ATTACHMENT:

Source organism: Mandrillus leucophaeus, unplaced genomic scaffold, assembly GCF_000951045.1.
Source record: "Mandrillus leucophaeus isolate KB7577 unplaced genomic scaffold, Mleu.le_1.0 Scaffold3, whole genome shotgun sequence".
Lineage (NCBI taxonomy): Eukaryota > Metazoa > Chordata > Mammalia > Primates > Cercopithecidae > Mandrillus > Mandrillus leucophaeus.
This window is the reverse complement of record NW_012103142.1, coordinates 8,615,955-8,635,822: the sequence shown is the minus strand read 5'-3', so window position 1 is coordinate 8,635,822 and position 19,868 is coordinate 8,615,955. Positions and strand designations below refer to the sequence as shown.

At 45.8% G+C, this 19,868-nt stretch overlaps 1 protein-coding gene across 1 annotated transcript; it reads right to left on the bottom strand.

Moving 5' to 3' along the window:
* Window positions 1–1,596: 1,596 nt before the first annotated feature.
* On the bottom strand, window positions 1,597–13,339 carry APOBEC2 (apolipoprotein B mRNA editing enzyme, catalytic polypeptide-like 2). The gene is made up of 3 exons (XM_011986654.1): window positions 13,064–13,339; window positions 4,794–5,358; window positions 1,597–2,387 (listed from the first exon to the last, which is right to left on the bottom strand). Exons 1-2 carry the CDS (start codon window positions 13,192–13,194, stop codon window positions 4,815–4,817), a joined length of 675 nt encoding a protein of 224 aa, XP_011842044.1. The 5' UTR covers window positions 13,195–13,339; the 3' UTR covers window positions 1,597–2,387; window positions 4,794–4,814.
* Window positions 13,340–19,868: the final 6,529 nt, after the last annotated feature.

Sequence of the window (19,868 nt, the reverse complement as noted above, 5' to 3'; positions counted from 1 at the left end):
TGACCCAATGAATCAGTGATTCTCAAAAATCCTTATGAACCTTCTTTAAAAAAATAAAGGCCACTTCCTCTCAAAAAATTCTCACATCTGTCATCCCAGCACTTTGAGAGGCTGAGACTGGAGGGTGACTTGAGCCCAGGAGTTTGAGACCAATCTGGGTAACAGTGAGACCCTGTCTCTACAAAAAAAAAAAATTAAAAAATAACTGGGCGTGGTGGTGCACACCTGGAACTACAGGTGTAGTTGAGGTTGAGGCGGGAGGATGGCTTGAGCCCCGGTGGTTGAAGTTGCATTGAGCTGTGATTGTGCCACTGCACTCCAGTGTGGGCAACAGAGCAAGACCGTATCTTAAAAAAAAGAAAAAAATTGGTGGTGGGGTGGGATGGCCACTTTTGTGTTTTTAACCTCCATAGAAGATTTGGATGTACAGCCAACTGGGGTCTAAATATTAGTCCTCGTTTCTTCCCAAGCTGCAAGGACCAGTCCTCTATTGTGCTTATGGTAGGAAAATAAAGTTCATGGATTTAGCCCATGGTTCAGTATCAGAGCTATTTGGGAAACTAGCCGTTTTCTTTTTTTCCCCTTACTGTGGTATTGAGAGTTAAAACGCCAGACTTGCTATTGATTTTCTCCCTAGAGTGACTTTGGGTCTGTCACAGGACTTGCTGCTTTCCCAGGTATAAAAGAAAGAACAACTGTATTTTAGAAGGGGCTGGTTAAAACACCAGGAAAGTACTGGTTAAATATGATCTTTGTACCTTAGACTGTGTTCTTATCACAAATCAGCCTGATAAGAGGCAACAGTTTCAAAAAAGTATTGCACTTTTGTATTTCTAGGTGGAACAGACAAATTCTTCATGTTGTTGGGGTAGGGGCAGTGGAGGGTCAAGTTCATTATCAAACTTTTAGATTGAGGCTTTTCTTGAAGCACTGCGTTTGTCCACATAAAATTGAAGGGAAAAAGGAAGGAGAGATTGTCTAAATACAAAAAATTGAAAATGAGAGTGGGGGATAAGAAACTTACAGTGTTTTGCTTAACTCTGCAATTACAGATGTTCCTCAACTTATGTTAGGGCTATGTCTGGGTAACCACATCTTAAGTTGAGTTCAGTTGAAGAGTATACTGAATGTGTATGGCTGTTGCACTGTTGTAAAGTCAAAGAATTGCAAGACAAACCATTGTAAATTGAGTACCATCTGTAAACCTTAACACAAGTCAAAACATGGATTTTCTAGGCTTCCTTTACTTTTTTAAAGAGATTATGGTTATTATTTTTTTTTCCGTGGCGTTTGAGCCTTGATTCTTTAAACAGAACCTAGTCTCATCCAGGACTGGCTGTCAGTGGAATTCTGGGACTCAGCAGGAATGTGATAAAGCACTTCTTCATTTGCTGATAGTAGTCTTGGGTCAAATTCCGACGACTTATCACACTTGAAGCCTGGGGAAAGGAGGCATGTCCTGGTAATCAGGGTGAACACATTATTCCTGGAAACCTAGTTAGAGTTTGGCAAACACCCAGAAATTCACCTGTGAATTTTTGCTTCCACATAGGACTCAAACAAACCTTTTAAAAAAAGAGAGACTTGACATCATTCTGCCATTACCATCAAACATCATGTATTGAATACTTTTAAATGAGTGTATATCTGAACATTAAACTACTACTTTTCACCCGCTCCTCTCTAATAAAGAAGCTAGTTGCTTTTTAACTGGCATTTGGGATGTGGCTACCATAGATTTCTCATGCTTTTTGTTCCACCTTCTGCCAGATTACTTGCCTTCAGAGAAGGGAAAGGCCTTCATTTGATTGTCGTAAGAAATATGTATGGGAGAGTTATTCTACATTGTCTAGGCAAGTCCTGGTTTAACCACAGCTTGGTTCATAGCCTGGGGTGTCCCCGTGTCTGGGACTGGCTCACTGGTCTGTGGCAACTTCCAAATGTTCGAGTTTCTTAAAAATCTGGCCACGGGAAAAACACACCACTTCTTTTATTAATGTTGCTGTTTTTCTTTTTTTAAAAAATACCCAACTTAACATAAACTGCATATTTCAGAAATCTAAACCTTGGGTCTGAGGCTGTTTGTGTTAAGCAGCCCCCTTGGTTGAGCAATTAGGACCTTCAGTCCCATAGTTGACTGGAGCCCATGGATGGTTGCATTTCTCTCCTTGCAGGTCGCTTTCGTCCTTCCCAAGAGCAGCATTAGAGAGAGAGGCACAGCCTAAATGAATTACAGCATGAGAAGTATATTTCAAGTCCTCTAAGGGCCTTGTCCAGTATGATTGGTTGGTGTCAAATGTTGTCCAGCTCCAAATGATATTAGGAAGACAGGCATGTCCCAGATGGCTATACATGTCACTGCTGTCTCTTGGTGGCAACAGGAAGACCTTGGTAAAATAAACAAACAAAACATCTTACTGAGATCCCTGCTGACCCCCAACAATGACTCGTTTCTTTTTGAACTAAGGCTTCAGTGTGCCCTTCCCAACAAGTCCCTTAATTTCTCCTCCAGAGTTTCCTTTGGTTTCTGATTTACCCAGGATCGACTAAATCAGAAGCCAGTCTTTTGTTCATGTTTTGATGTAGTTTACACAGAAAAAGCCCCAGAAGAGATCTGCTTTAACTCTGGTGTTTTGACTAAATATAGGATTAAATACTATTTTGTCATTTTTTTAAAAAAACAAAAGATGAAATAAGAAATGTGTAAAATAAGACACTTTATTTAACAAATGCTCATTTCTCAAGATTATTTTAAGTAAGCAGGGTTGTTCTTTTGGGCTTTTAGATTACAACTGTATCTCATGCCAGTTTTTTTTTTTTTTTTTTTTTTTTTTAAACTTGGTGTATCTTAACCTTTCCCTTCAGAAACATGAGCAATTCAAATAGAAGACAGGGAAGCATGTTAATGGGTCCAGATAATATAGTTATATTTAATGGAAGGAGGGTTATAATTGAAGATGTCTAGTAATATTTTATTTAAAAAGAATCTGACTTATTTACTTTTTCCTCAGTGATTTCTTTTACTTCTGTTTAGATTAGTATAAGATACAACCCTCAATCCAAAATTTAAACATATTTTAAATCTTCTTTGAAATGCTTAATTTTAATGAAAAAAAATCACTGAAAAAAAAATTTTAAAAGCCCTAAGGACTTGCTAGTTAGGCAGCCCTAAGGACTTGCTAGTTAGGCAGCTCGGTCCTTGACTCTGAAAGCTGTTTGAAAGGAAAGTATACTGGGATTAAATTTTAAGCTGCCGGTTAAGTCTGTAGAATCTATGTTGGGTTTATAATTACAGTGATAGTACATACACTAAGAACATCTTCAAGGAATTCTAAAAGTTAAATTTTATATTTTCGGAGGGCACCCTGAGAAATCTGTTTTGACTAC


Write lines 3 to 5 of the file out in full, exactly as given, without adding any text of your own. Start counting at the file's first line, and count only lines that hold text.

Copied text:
Lineage (NCBI taxonomy): Eukaryota > Metazoa > Chordata > Mammalia > Primates > Cercopithecidae > Mandrillus > Mandrillus leucophaeus.
This window is the reverse complement of record NW_012103142.1, coordinates 8,615,955-8,635,822: the sequence shown is the minus strand read 5'-3', so window position 1 is coordinate 8,635,822 and position 19,868 is coordinate 8,615,955. Positions and strand designations below refer to the sequence as shown.

At 45.8% G+C, this 19,868-nt stretch overlaps 1 protein-coding gene across 1 annotated transcript; it reads right to left on the bottom strand.